CEO2 is a role-playing game that helps students explore different business strategies in order to maximize profit, significantly cut CO2 emissions, and develop low-carbon products by 2030.

This video segment explores whether, in principle, renewable energy resources could meet today's global energy needs of about 15.7 terawatts.

This video features residents of Shishmaref, Alaska, plus environmental journalist Elizabeth Kolbert and scientist John Holdren, exploring the human impacts of global climate change. The roles of teachers, scientists, policymakers, and concerned citizens in mitigating the changes are highlighted.

This video is one of a series produced by the Switch Energy project. It highlights the use of biofuels as a renewable source of energy.

This video segment, adapted from NOVA scienceNOW, addresses how new technology can help monitor and modernize the infrastructure of the U.S. power grid, which is ill-equipped to handle our increasing demand for electricity. Video provides a great overview of how electricity is generated and how the grid works.

This activity includes an assessment, analysis, and action tool that can be used by classrooms to promote understanding of how the complex current issues of energy, pollution, supply and consumption are not just global but also local issues.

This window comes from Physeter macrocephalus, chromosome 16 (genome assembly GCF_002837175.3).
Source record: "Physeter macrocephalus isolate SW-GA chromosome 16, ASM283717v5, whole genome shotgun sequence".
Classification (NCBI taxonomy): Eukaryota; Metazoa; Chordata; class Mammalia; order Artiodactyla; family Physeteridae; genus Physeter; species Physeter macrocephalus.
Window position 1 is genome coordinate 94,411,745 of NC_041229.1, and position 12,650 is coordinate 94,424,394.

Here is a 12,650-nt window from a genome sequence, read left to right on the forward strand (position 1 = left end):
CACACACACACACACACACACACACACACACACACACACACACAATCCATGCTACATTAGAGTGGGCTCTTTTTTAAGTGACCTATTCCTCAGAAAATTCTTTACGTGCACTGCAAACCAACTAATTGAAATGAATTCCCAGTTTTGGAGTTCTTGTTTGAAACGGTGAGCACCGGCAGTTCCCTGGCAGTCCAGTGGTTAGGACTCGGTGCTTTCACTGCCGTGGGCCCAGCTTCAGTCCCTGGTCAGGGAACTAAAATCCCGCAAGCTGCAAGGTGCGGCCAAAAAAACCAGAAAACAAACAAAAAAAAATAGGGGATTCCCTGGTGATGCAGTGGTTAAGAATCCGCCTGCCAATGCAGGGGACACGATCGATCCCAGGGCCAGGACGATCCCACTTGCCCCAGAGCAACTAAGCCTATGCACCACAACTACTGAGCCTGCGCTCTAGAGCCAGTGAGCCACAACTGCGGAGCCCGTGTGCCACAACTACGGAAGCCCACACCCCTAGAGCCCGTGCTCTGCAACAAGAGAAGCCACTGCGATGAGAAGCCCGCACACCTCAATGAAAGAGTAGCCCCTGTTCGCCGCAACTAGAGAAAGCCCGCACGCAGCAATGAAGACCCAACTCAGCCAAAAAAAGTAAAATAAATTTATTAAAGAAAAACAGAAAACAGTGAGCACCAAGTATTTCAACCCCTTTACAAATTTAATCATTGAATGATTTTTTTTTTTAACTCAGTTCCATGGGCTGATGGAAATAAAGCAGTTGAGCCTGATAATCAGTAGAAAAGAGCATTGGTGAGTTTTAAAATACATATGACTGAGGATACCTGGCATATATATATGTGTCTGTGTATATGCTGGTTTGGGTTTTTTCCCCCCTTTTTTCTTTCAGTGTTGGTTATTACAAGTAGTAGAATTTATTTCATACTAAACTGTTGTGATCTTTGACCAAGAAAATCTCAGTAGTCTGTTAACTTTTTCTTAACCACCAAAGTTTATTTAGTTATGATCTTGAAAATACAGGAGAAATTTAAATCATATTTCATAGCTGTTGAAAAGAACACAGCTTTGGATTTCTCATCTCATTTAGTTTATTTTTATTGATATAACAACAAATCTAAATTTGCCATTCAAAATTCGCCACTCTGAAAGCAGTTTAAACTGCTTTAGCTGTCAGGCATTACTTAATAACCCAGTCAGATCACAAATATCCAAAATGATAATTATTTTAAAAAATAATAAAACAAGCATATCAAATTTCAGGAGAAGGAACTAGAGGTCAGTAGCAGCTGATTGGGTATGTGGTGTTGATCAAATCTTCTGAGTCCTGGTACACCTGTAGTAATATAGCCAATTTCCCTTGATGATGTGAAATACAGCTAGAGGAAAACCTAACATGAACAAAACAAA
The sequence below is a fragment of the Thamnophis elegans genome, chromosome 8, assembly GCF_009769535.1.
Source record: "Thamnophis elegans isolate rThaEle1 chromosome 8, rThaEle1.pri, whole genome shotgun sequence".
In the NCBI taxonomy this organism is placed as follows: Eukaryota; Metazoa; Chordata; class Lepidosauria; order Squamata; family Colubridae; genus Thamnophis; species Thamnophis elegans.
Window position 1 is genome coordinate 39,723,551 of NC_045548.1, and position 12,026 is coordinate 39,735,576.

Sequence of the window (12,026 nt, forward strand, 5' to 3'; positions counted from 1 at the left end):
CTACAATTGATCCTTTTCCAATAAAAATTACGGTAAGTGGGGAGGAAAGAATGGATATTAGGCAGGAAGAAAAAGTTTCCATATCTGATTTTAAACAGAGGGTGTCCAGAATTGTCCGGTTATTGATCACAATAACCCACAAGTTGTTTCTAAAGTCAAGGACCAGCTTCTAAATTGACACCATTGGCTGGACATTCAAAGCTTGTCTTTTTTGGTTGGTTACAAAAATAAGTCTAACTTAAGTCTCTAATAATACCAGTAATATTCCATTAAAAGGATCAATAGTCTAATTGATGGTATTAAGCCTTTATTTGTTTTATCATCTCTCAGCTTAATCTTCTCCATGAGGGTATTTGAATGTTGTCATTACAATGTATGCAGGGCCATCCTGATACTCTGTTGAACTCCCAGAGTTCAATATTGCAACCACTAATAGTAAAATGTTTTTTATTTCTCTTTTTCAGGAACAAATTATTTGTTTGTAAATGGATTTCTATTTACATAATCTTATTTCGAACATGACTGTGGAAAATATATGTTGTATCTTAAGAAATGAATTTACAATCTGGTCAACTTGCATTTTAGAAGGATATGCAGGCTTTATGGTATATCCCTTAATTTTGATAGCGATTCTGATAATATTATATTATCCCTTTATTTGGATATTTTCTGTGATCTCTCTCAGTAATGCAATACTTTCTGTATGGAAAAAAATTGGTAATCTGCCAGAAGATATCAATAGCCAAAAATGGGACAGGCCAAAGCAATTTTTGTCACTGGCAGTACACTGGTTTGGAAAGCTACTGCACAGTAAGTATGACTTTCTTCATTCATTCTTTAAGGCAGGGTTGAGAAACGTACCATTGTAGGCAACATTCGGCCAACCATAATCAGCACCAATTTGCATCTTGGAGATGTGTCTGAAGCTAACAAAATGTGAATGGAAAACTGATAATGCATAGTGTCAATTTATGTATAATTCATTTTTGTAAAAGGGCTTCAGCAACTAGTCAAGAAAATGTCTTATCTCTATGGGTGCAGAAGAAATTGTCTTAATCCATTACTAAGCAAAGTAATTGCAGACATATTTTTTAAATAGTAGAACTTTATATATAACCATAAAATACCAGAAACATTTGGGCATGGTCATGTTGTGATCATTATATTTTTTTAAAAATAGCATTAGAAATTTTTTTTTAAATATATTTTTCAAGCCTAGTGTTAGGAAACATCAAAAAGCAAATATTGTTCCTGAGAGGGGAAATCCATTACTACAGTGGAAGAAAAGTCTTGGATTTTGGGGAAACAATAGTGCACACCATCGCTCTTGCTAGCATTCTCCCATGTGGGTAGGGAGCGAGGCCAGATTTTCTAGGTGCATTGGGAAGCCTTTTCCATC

In this learning activity, students use a web-based carbon calculator to determine their carbon footprint on the basis of their personal and household habits and choices. Students identify which personal activities and household choices produce the most CO2 emissions, compare their carbon footprint to the U.S. and global averages, and identify lifestyle changes they can make to reduce their footprint.

This video is one of a series produced by the Switch Energy project. It reviews the pros and cons of natural gas as a source of energy.

This video segment examines ethanol, a cleaner-burning fuel alternative to gasoline, and the efforts to produce it more efficiently.

An attractive concept/mind map that illustrates various human strategies for responding to climate change. It was developed by a psychologist and not by an educator or scientist but can be used to inspire discussion and artistic representations of the human dimension to climate and energy issues.

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